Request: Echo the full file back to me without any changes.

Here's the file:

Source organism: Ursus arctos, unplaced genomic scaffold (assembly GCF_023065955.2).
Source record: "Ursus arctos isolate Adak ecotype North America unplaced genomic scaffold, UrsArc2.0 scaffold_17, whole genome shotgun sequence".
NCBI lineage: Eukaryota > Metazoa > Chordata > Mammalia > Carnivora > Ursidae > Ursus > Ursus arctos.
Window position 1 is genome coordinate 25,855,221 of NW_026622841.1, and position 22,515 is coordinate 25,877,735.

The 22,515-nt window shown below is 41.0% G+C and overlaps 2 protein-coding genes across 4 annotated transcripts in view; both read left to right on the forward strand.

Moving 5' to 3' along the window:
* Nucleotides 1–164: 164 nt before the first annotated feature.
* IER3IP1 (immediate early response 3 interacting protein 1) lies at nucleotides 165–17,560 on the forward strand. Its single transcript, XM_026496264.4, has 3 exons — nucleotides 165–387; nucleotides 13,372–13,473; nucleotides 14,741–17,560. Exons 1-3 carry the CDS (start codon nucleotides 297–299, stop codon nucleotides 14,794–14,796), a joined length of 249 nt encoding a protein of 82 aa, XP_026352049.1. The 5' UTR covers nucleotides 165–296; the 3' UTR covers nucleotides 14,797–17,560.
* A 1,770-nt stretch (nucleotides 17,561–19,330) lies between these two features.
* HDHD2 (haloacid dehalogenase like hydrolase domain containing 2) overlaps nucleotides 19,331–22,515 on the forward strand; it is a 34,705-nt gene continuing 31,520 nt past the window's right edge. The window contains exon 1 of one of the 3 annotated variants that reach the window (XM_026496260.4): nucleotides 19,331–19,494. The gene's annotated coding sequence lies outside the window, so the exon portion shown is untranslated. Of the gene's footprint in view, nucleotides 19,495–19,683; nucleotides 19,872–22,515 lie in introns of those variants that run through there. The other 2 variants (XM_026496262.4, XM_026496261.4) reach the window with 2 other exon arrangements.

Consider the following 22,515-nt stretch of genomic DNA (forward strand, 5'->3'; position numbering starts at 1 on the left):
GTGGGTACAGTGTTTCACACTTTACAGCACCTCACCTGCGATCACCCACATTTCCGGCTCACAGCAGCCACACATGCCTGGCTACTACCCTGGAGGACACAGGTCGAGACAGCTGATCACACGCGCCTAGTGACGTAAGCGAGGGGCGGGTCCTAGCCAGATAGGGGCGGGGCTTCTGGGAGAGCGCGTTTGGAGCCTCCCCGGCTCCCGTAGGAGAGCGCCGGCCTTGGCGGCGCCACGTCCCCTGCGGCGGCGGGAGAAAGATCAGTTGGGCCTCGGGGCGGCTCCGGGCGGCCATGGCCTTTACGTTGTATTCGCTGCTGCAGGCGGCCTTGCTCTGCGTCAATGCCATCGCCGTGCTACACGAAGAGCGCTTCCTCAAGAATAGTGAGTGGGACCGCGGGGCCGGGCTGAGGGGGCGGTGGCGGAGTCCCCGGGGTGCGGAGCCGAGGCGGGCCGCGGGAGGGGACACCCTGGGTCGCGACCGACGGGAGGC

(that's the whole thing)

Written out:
Source organism: Ursus arctos, unplaced genomic scaffold (assembly GCF_023065955.2).
Source record: "Ursus arctos isolate Adak ecotype North America unplaced genomic scaffold, UrsArc2.0 scaffold_17, whole genome shotgun sequence".
NCBI lineage: Eukaryota > Metazoa > Chordata > Mammalia > Carnivora > Ursidae > Ursus > Ursus arctos.
Window position 1 is genome coordinate 25,855,221 of NW_026622841.1, and position 22,515 is coordinate 25,877,735.

The 22,515-nt window shown below is 41.0% G+C and overlaps 2 protein-coding genes across 4 annotated transcripts in view; both read left to right on the forward strand.

Moving 5' to 3' along the window:
* Nucleotides 1–164: 164 nt before the first annotated feature.
* IER3IP1 (immediate early response 3 interacting protein 1) lies at nucleotides 165–17,560 on the forward strand. Its single transcript, XM_026496264.4, has 3 exons — nucleotides 165–387; nucleotides 13,372–13,473; nucleotides 14,741–17,560. Exons 1-3 carry the CDS (start codon nucleotides 297–299, stop codon nucleotides 14,794–14,796), a joined length of 249 nt encoding a protein of 82 aa, XP_026352049.1. The 5' UTR covers nucleotides 165–296; the 3' UTR covers nucleotides 14,797–17,560.
* A 1,770-nt stretch (nucleotides 17,561–19,330) lies between these two features.
* HDHD2 (haloacid dehalogenase like hydrolase domain containing 2) overlaps nucleotides 19,331–22,515 on the forward strand; it is a 34,705-nt gene continuing 31,520 nt past the window's right edge. The window contains exon 1 of one of the 3 annotated variants that reach the window (XM_026496260.4): nucleotides 19,331–19,494. The gene's annotated coding sequence lies outside the window, so the exon portion shown is untranslated. Of the gene's footprint in view, nucleotides 19,495–19,683; nucleotides 19,872–22,515 lie in introns of those variants that run through there. The other 2 variants (XM_026496262.4, XM_026496261.4) reach the window with 2 other exon arrangements.

Consider the following 22,515-nt stretch of genomic DNA (forward strand, 5'->3'; position numbering starts at 1 on the left):
GTGGGTACAGTGTTTCACACTTTACAGCACCTCACCTGCGATCACCCACATTTCCGGCTCACAGCAGCCACACATGCCTGGCTACTACCCTGGAGGACACAGGTCGAGACAGCTGATCACACGCGCCTAGTGACGTAAGCGAGGGGCGGGTCCTAGCCAGATAGGGGCGGGGCTTCTGGGAGAGCGCGTTTGGAGCCTCCCCGGCTCCCGTAGGAGAGCGCCGGCCTTGGCGGCGCCACGTCCCCTGCGGCGGCGGGAGAAAGATCAGTTGGGCCTCGGGGCGGCTCCGGGCGGCCATGGCCTTTACGTTGTATTCGCTGCTGCAGGCGGCCTTGCTCTGCGTCAATGCCATCGCCGTGCTACACGAAGAGCGCTTCCTCAAGAATAGTGAGTGGGACCGCGGGGCCGGGCTGAGGGGGCGGTGGCGGAGTCCCCGGGGTGCGGAGCCGAGGCGGGCCGCGGGAGGGGACACCCTGGGTCGCGACCGACGGGAGGC